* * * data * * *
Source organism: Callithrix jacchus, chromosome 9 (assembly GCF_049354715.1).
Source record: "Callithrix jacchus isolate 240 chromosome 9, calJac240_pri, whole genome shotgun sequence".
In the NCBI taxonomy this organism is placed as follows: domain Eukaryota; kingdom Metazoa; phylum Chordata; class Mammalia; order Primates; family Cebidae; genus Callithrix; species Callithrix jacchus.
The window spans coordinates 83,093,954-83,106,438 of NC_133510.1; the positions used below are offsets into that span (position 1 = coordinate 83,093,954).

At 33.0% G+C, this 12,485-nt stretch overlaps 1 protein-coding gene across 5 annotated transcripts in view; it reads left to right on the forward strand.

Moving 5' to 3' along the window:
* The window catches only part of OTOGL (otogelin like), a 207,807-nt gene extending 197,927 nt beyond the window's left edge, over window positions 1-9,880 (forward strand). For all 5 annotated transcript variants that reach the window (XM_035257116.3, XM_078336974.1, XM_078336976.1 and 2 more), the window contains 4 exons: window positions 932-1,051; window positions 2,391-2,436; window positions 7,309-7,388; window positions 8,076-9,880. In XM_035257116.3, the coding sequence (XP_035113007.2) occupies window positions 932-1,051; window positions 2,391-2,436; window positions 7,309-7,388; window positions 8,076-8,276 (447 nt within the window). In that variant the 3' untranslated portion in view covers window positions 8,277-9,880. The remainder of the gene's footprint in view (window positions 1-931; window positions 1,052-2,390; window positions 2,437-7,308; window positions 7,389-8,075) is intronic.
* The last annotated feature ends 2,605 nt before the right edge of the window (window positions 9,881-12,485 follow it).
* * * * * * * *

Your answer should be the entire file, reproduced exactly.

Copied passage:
Source organism: Callithrix jacchus, chromosome 9 (assembly GCF_049354715.1).
Source record: "Callithrix jacchus isolate 240 chromosome 9, calJac240_pri, whole genome shotgun sequence".
In the NCBI taxonomy this organism is placed as follows: domain Eukaryota; kingdom Metazoa; phylum Chordata; class Mammalia; order Primates; family Cebidae; genus Callithrix; species Callithrix jacchus.
The window spans coordinates 83,093,954-83,106,438 of NC_133510.1; the positions used below are offsets into that span (position 1 = coordinate 83,093,954).

At 33.0% G+C, this 12,485-nt stretch overlaps 1 protein-coding gene across 5 annotated transcripts in view; it reads left to right on the forward strand.

Moving 5' to 3' along the window:
* The window catches only part of OTOGL (otogelin like), a 207,807-nt gene extending 197,927 nt beyond the window's left edge, over window positions 1-9,880 (forward strand). For all 5 annotated transcript variants that reach the window (XM_035257116.3, XM_078336974.1, XM_078336976.1 and 2 more), the window contains 4 exons: window positions 932-1,051; window positions 2,391-2,436; window positions 7,309-7,388; window positions 8,076-9,880. In XM_035257116.3, the coding sequence (XP_035113007.2) occupies window positions 932-1,051; window positions 2,391-2,436; window positions 7,309-7,388; window positions 8,076-8,276 (447 nt within the window). In that variant the 3' untranslated portion in view covers window positions 8,277-9,880. The remainder of the gene's footprint in view (window positions 1-931; window positions 1,052-2,390; window positions 2,437-7,308; window positions 7,389-8,075) is intronic.
* The last annotated feature ends 2,605 nt before the right edge of the window (window positions 9,881-12,485 follow it).